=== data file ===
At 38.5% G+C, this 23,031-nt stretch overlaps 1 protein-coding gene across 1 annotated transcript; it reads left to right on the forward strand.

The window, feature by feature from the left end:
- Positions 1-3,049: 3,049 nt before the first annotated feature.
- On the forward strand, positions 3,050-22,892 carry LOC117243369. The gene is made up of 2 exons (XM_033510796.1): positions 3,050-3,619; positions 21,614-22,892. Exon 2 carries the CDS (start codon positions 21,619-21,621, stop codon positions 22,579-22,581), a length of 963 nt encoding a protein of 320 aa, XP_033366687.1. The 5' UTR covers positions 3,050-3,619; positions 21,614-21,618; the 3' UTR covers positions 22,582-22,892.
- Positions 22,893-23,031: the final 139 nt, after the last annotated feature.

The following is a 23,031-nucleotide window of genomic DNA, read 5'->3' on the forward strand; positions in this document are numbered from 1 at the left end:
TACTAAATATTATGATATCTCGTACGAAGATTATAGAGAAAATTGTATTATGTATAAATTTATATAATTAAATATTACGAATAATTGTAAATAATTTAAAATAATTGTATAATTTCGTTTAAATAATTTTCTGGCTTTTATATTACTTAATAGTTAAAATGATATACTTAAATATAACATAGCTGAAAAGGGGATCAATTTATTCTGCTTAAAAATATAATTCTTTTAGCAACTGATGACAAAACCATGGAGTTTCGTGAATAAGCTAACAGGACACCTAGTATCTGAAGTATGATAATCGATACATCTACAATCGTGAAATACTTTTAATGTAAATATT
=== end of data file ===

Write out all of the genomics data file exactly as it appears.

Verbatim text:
At 38.5% G+C, this 23,031-nt stretch overlaps 1 protein-coding gene across 1 annotated transcript; it reads left to right on the forward strand.

The window, feature by feature from the left end:
- Positions 1-3,049: 3,049 nt before the first annotated feature.
- On the forward strand, positions 3,050-22,892 carry LOC117243369. The gene is made up of 2 exons (XM_033510796.1): positions 3,050-3,619; positions 21,614-22,892. Exon 2 carries the CDS (start codon positions 21,619-21,621, stop codon positions 22,579-22,581), a length of 963 nt encoding a protein of 320 aa, XP_033366687.1. The 5' UTR covers positions 3,050-3,619; positions 21,614-21,618; the 3' UTR covers positions 22,582-22,892.
- Positions 22,893-23,031: the final 139 nt, after the last annotated feature.

The following is a 23,031-nucleotide window of genomic DNA, read 5'->3' on the forward strand; positions in this document are numbered from 1 at the left end:
TACTAAATATTATGATATCTCGTACGAAGATTATAGAGAAAATTGTATTATGTATAAATTTATATAATTAAATATTACGAATAATTGTAAATAATTTAAAATAATTGTATAATTTCGTTTAAATAATTTTCTGGCTTTTATATTACTTAATAGTTAAAATGATATACTTAAATATAACATAGCTGAAAAGGGGATCAATTTATTCTGCTTAAAAATATAATTCTTTTAGCAACTGATGACAAAACCATGGAGTTTCGTGAATAAGCTAACAGGACACCTAGTATCTGAAGTATGATAATCGATACATCTACAATCGTGAAATACTTTTAATGTAAATATT